Briggs & Stratton Case Analysis Essays

1804 Words Apr 27th, 2011 8 Pages
Briggs & Stratton
Case Analysis

Introduction

History

Stephen F. Briggs and Harold M. Stratton founded Briggs and Stratton Corporation in Milwaukee in 1908. Briggs was an inventor and Stratton was a successful businessman.
The first product developed by Briggs was too expensive to produce and the partners were out of money. In 1909, Briggs filed a patent for a gas engine igniter to replace the existing magneto system in automobiles. This product was the beginning of Briggs and Stratton becoming the largest US producer of switches and locks for automobiles.
Briggs and Stratton tried other products in the 1920’s, but they were not competitive with the Model T. Eventually, Briggs and Stratton came up with a different
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3. The Environmental Protection Agency (EPA) affected the cost of products. (Industry regulation.
4. Employee-high cost (labor cost disadvantage) 5. Japanese exempt from tariff.
6. Vertical Integration
The outdoor power equipment manufacturing (OPE) was not vertically integrated to any significant extent. The industry members manufactured the components and assembled the finished goods, while component manufacturers supplied one or more of the finished goods. Honda and Toro were the only power equipment manufacturers that had vertically integrated backward into components, and at the retail level home centers (Home Depot, Lowe's) n national merchandisers (Wal-Mart, Kmart, Target) were gaining a larger share of the OPE market. Honda's product strength was based on extensive R&D expenditures and cutting-edge technological developments. Briggs and Stratton had improvements in basically every area of the company, but still believed to have a labor cost disadvantage. This resulted in the restructuring of the manufacturing operations with future intentions of operating the new facilities on a nonunion basis.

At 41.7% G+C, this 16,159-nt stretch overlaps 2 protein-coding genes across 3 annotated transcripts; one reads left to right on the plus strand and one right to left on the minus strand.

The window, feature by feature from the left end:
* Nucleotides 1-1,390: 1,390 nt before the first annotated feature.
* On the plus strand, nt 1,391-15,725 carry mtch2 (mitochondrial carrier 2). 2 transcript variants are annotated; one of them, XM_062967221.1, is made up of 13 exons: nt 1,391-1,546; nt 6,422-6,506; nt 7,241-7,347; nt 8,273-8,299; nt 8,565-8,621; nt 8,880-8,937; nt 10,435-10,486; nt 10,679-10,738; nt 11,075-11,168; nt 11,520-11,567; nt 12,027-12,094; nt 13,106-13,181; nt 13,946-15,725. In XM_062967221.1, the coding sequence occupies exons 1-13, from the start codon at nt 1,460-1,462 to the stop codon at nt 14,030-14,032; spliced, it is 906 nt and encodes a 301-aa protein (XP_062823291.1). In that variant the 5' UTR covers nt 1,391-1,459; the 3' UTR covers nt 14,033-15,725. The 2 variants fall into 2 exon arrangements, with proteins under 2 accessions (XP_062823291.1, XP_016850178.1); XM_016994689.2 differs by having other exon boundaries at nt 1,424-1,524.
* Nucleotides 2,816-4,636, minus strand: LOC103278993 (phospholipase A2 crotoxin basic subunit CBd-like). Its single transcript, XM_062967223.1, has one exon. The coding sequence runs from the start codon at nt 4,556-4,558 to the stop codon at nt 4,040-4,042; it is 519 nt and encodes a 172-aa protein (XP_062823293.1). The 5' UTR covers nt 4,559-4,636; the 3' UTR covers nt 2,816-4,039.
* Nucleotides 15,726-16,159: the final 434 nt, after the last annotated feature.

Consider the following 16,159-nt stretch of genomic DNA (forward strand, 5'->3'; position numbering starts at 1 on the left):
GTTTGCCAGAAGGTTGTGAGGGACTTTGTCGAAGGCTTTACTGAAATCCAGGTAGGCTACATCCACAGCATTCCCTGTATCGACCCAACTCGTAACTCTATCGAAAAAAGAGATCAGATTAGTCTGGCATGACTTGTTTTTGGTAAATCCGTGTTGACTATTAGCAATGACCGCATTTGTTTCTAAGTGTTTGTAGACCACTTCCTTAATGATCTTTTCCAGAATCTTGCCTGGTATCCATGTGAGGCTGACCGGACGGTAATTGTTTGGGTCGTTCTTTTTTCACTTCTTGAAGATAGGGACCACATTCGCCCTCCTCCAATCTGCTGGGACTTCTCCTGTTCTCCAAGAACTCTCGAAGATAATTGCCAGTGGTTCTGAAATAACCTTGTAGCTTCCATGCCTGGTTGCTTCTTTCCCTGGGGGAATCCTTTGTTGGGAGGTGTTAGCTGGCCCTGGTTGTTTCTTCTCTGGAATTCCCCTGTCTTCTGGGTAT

D. Turbulence Assessment

Future Turbulence (Marketing) 3.5
Future Turbulence (Innovation) 4.3 Performance 1 2 3 4 5 Gap
Future Environmental Turbulence
3.9

Marketing Aggressiveness
3.3 Marginal Innovation Aggressiveness
2.3 Critical

Culture

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